CAREER AVERAGES

GAMES: 221                             PTS: 15.4                                   

REBS: 6.3                                 FG: 43.1%

ASTS: 1.7                                 3PT: 34.0%

STLS: 0.9                                 FT: 73.8%

BLKS: 0.7                                 TO: 1.9

 

Tony Ronaldson was a winner, there can’t be any doubting that. He retired the winningest player in NBL history with the most career wins ever, as well as having 5 Grand Final appearances. Although never a particularly athletic player, Ronaldson’s incredible basketball intellect and gritty work ethic kept him in the league for 21 seasons. Ronaldson had a very good college career at Arizona State before becoming a stalwart for Melbourne teams from 1990-2001, playing for the Eastside Spectres, South East Melbourne Magic and Victoria Titans (usually under Brian Goorjian) before setting off to finish his career with Perth and New Zealand. He will be forever remembered for his four-point play in the final seconds of the 1996 Olympics push the Boomers past Croatia and into a bronze medal match-up. Although Worthington is still reasonably young at 28 and will have the opportunity to match Ronaldson’s achievements, some he may have to concede, as it is quite likely Ronaldson’s amazing games played record will never be broken. “The Bear” has two titles but Worthington has one title and time on his side. Worthington may have the edge currently in career statistics but consider the fact that when Ronaldson was 28 he held averages very similar to Worthington, that of 16.3ppg, 5.4rpg and 2.7apg contrasting Worthington’s current 15.4ppg, 6.3rpg and 1.7apg.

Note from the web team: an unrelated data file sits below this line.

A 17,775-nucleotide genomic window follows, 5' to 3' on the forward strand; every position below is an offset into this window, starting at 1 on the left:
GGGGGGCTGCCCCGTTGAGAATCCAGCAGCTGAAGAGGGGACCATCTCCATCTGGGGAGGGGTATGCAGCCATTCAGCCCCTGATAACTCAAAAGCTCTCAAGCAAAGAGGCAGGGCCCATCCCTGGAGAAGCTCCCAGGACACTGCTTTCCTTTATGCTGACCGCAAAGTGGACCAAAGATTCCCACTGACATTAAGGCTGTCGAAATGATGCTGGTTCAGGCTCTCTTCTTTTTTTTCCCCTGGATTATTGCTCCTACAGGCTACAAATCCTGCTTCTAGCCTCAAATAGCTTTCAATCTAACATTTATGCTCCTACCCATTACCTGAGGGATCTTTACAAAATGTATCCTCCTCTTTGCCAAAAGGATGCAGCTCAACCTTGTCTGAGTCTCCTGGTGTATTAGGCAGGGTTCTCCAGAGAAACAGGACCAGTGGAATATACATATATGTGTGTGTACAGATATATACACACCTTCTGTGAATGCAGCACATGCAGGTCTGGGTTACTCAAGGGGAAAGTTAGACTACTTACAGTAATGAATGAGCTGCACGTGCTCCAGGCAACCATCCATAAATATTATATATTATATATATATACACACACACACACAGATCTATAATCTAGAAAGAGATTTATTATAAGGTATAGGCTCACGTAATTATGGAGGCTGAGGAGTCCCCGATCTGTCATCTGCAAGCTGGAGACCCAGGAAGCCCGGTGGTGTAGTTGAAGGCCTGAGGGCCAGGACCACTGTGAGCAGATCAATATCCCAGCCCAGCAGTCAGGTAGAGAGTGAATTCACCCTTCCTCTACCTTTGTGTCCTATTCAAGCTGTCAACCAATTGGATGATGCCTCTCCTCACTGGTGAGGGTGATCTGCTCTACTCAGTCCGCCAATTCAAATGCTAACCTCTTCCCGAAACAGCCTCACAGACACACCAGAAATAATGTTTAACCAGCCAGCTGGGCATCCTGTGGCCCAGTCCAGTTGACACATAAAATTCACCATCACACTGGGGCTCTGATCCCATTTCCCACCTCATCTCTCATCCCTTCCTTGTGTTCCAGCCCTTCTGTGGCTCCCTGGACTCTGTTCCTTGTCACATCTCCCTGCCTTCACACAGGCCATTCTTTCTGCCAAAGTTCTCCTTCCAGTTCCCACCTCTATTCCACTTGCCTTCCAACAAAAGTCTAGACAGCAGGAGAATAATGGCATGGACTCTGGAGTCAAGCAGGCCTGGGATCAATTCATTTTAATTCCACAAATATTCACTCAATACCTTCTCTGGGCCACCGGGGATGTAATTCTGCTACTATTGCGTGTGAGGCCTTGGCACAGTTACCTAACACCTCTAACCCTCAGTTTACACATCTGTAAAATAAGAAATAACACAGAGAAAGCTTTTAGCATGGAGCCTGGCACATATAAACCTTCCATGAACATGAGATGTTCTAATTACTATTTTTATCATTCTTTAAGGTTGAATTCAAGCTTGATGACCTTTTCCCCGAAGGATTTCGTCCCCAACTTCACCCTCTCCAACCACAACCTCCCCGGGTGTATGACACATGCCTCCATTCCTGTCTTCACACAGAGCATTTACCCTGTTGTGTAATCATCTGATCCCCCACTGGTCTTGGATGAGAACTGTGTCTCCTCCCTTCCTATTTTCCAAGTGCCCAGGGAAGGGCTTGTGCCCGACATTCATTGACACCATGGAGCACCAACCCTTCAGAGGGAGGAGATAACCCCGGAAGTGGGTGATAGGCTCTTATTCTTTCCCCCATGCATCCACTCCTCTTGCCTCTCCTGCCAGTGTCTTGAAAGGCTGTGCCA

CAREER AVERAGES

GAMES: 665                              PTS: 10.3                                   

REBS: 5.2                                  FG: 42.0%